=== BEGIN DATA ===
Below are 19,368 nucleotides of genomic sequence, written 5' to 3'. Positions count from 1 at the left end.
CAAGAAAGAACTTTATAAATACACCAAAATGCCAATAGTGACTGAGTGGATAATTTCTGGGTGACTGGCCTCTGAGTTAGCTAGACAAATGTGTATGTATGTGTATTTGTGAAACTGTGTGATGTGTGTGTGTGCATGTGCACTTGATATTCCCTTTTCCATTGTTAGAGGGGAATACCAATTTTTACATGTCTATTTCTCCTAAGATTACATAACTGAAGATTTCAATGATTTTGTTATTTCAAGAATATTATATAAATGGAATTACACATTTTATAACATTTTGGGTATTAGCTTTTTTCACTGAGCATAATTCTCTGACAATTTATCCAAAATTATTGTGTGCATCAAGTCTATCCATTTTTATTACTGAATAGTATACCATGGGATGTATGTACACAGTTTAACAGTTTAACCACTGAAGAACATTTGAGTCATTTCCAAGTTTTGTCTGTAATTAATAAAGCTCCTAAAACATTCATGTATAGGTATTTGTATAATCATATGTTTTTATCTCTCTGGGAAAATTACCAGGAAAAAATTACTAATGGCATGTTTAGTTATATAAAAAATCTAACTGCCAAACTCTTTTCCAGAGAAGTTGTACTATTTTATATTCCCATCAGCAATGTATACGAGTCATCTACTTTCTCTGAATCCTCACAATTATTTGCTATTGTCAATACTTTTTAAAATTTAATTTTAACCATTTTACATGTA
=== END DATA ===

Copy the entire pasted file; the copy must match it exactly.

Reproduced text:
Below are 19,368 nucleotides of genomic sequence, written 5' to 3'. Positions count from 1 at the left end.
CAAGAAAGAACTTTATAAATACACCAAAATGCCAATAGTGACTGAGTGGATAATTTCTGGGTGACTGGCCTCTGAGTTAGCTAGACAAATGTGTATGTATGTGTATTTGTGAAACTGTGTGATGTGTGTGTGTGCATGTGCACTTGATATTCCCTTTTCCATTGTTAGAGGGGAATACCAATTTTTACATGTCTATTTCTCCTAAGATTACATAACTGAAGATTTCAATGATTTTGTTATTTCAAGAATATTATATAAATGGAATTACACATTTTATAACATTTTGGGTATTAGCTTTTTTCACTGAGCATAATTCTCTGACAATTTATCCAAAATTATTGTGTGCATCAAGTCTATCCATTTTTATTACTGAATAGTATACCATGGGATGTATGTACACAGTTTAACAGTTTAACCACTGAAGAACATTTGAGTCATTTCCAAGTTTTGTCTGTAATTAATAAAGCTCCTAAAACATTCATGTATAGGTATTTGTATAATCATATGTTTTTATCTCTCTGGGAAAATTACCAGGAAAAAATTACTAATGGCATGTTTAGTTATATAAAAAATCTAACTGCCAAACTCTTTTCCAGAGAAGTTGTACTATTTTATATTCCCATCAGCAATGTATACGAGTCATCTACTTTCTCTGAATCCTCACAATTATTTGCTATTGTCAATACTTTTTAAAATTTAATTTTAACCATTTTACATGTA